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You Are In Danger, But Not Really

So picture this: you are browsing along, checking out websites, maybe ordering some stuff, then all of a sudden a flashy pop up appears on your screen.  Its bright red letters tell you that your computer has been infected, all your information is in danger, and you must call this number or download this software right away or you will lose everything.  Perhaps a robotic voice is suddenly coming from your computer repeating similar warnings.

Sound familiar?  If so, then you have already encountered what has been termed as Scareware.  These malicious pop ups are covertly inserted into websites all over the internet.  Although effectively harmless, they are designed to be very frightening in order to get you to respond to their “warnings”, thus leading you into the hands of scammers who will try to steal your information or hijack your computer.  Good website administrators routinely check their sites for any unwanted pop ups, so any site that is infected should eventually get cleaned off. ∞∞∞ >>> Read the rest

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Too Many Cables, What Are They All For?

It’s amazing how you can never find the cable that you need at the right moment, no matter how many cables are piled around your computer desk or behind your workspace.  The plethora of cables, with various heads for interfacing with phones, computers, mobile devices, TVs, and other electronics, has been around since the tech world became mainstream and has only continued to grow.   Not so long ago most households did fine with only two or three connector types.  Now it’s hard to get by with less than six cables of various types and uses.

So why are all these cables different?  If one breaks, what name should you use when trying to buy a new one?  Cables aren’t going away anytime soon, no matter what the tech industry says, and knowing the answers to those questions can go a long way to making daily life with your various devices a lot easier.∞∞∞ >>> Read the rest

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When The Lights Go Out

Power outages are a ubiquitous problem in the modern, tech-driven world.  Not only do they deprive users of traditional conveniences like entertainment, easy lighting, and hot water, but they can begin to affect healthy living by taking down cold storage, medical devices, and automated security systems.

For the time being, power outages aren’t going away.  So what’s the best way to cope with this problem?  There’s a lot of nuance in the myriad answers to that question, but thankfully there are a few tips that can be utilized regardless of the circumstance to keep yourself and your property as safe as possible.

Obviously not all of these recommendations apply during every outage situation, planned or unplanned, but they provide excellent guidelines to keep in mind before and during a power outage.

Power Outages
What to Do When the Power Goes Out
Power Outage Tips∞∞∞ >>> Read the rest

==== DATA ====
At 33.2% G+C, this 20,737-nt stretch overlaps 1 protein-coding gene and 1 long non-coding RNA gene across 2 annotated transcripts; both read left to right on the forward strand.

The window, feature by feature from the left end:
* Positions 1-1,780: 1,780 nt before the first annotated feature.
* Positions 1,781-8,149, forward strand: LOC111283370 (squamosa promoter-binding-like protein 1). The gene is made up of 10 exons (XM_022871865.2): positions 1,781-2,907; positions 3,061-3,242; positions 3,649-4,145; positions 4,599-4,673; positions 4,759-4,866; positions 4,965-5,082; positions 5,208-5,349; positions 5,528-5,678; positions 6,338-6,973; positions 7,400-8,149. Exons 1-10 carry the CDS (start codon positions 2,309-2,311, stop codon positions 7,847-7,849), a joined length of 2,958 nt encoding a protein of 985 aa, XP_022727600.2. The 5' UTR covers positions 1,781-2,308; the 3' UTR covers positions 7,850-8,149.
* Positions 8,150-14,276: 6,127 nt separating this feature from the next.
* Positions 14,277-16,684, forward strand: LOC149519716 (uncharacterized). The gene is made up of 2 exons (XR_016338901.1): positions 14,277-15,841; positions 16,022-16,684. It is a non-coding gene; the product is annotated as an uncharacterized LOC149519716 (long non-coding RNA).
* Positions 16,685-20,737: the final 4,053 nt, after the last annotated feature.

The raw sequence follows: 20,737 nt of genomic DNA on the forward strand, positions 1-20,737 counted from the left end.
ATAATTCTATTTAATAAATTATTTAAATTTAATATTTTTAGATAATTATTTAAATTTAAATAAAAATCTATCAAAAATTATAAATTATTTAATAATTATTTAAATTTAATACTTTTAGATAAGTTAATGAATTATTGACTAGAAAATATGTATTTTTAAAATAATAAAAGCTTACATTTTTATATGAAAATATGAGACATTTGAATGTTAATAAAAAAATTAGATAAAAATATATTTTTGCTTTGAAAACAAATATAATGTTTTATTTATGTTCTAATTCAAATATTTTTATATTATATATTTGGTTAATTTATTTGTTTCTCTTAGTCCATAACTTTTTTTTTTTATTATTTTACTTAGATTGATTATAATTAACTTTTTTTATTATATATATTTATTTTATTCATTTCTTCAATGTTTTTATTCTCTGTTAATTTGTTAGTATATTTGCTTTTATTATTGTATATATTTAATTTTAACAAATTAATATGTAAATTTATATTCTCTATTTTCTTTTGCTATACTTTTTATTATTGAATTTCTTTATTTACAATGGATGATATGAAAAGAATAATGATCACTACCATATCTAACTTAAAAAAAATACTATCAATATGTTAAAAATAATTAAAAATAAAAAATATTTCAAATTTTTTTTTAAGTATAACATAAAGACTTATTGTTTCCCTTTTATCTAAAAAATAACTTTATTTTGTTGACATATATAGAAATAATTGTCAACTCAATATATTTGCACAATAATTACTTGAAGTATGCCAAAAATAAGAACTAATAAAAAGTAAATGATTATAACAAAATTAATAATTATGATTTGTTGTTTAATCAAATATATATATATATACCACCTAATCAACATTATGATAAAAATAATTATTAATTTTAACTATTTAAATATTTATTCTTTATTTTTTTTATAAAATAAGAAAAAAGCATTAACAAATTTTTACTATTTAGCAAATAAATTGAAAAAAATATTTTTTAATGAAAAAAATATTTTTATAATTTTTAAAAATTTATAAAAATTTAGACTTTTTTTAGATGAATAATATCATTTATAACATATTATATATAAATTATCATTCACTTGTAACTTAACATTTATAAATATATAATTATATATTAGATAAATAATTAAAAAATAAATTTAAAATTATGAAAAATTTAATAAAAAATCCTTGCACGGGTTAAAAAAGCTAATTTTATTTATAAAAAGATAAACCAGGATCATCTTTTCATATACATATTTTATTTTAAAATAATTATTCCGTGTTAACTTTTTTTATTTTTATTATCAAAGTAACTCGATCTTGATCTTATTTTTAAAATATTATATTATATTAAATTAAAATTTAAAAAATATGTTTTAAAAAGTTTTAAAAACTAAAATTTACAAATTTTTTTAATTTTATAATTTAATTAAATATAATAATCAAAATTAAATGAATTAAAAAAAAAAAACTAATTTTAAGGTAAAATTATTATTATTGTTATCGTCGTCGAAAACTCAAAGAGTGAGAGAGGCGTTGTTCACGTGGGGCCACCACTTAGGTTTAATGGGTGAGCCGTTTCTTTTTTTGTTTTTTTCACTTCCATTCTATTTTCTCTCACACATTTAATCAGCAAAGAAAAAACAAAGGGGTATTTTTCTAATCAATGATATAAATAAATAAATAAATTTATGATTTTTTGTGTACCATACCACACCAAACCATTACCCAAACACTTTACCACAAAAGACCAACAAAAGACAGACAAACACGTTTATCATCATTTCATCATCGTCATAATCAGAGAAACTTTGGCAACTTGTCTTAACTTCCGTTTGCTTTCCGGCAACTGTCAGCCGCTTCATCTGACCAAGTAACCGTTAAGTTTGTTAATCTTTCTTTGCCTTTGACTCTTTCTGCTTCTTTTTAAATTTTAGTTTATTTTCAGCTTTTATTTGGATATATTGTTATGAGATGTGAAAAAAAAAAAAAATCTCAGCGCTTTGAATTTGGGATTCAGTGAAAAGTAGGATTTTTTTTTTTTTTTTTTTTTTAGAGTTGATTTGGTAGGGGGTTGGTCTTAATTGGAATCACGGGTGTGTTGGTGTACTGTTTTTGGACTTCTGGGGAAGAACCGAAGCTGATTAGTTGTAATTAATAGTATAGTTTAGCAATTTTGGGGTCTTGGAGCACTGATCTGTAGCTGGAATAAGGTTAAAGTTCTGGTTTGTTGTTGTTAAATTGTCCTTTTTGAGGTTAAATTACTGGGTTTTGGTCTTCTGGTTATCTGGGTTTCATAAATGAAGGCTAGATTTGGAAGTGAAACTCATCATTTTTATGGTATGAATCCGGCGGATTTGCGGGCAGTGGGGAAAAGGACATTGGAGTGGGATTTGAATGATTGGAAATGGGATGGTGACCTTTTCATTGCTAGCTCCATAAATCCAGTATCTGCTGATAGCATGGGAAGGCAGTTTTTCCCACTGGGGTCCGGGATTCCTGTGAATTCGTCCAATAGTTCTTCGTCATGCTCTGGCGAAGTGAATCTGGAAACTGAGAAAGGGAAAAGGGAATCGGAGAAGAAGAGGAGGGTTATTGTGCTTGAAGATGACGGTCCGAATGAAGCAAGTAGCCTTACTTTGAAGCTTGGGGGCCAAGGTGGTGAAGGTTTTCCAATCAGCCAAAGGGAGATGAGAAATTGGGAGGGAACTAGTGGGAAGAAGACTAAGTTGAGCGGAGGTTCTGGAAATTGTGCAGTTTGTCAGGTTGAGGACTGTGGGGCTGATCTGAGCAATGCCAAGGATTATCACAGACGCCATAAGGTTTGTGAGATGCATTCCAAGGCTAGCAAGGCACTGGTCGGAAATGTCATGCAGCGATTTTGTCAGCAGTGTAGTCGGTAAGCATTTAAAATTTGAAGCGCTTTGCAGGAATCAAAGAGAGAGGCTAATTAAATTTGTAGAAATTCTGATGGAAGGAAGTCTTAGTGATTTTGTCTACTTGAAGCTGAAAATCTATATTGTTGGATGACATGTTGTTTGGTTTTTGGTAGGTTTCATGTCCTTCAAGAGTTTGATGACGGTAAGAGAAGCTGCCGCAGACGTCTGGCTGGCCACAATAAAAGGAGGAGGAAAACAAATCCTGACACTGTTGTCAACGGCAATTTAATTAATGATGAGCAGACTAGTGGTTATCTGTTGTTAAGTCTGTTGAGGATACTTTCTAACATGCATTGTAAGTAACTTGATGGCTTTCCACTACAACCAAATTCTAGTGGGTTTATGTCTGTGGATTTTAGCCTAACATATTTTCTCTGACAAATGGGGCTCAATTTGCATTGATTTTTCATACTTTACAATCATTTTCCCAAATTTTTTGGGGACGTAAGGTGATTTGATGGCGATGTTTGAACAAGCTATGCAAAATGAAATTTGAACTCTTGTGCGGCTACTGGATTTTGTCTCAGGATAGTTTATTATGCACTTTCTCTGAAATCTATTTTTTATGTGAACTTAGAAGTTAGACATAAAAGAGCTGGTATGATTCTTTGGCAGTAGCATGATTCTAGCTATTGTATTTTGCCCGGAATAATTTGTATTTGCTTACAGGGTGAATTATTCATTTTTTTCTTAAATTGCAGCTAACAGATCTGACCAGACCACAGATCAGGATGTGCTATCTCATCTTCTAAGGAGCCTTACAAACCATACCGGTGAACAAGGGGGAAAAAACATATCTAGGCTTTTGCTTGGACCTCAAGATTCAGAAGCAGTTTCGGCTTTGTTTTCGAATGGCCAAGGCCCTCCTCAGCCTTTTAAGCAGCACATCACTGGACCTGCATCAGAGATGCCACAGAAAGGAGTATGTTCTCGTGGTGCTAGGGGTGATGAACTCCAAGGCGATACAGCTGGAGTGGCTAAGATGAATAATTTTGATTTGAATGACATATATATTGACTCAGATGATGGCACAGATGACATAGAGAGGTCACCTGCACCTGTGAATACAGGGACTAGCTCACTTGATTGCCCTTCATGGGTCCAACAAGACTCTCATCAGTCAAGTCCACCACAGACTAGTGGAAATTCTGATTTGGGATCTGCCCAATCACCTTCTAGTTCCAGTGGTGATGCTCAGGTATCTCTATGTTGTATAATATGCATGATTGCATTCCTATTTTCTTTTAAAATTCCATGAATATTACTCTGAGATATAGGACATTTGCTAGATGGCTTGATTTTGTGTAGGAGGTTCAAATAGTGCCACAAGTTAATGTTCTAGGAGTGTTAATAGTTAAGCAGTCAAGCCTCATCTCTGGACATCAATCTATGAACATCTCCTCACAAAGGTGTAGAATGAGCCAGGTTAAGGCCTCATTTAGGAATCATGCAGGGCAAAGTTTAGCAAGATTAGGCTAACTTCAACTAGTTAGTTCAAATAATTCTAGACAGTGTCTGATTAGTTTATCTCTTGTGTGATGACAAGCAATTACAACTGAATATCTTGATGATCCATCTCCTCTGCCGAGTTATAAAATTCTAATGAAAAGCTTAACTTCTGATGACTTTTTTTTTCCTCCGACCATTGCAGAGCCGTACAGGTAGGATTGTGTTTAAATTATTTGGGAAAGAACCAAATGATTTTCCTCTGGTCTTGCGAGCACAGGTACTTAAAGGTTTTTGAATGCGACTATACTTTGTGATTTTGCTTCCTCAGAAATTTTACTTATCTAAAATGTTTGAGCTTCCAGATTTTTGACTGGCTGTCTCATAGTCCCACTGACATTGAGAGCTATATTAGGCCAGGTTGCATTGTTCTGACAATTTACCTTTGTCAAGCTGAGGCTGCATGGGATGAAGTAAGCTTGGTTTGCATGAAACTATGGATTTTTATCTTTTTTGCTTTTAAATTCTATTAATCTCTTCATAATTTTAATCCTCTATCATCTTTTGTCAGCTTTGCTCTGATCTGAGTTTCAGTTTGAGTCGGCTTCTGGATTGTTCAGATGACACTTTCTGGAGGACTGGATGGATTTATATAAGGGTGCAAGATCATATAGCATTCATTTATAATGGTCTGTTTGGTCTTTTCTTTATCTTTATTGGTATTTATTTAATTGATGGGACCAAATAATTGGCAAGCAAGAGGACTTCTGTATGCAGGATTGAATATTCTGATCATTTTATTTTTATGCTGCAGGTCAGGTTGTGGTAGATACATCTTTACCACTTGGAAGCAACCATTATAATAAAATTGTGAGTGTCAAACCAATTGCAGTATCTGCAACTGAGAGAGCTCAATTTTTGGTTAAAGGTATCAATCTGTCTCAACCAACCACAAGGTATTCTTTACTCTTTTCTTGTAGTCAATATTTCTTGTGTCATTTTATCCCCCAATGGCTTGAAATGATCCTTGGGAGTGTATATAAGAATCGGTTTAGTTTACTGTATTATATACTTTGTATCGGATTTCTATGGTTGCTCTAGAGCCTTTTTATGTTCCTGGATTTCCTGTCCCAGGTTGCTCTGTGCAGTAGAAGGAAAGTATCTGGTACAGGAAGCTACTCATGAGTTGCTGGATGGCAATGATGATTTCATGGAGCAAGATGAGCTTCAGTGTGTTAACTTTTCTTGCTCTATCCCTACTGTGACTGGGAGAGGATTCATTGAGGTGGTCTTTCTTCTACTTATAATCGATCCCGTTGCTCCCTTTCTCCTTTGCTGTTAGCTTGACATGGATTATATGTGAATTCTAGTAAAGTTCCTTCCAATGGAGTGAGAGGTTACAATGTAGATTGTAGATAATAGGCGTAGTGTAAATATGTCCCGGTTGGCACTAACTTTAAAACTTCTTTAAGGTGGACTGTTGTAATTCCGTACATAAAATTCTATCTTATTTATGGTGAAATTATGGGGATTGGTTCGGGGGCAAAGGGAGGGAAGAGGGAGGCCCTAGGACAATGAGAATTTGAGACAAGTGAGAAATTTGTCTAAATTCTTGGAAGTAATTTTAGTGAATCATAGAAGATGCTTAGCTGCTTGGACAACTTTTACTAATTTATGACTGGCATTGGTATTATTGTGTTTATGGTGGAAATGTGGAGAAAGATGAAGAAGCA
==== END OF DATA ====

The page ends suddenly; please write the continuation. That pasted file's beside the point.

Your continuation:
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Don’t Click It!

I got an email today telling me that a package had been delayed.  A quick review of the email indicated that it was VERY LIKELY spam at the least, and probably malicious spam.

1st CLUE:  The sender email is <info-l3j@untdstatdropromuniflamtionxjcyepcdr.com>  — not familiar, and that is an understatement.

2nd CLUE:  When I hover my mouse over the linked text in the email (circled in screenshot below) it shows me where my browser will end up if I do click any of them in the system tray of my computer (arrow points to that position; and this happens whenever you hover your mouse over any linked text whether it is in an email or on a web page.  VALUABLE INFORMATION!!)

This email is trying to send me to <https://k6m6.c12.e2-2.dev/mailweb/KKSNDJEJEJE.html> which is not a merchant or shipper I recognize.  SO I DON’T CLICK!

To protect yourself from malicious links, hover your mouse over linked text and check out where it is the link is trying to send you. ∞∞∞ >>> Read the rest

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Unsecured Or Unsafe

Anyone that uses a mobile device frequently will be familiar with the Secured and Unsecured tags on available Wifi networks.  These are also often represented by the presence or absence of a padlock icon.  Essentially a secured Wifi network is a network with a password or security key attached to it, ensuring that only users that are given the password can access it.  Unsecured, or Open, Wifi networks are the opposite: any user can connect to them if they so choose.

It’s easy to misunderstand how this can affect daily life.  Unsecured networks are obviously dangerous, yes?  Or on the flipside, if all these unsecured networks are being used by the people around all the time, then they can’t be that bad, right?  As usual, the answer lies somewhere in between.  To put it bluntly and far too simply, an unsecured network can be more dangerous because it’s easy for malicious users to access it, and through it the other devices that are connected to it. ∞∞∞ >>> Read the rest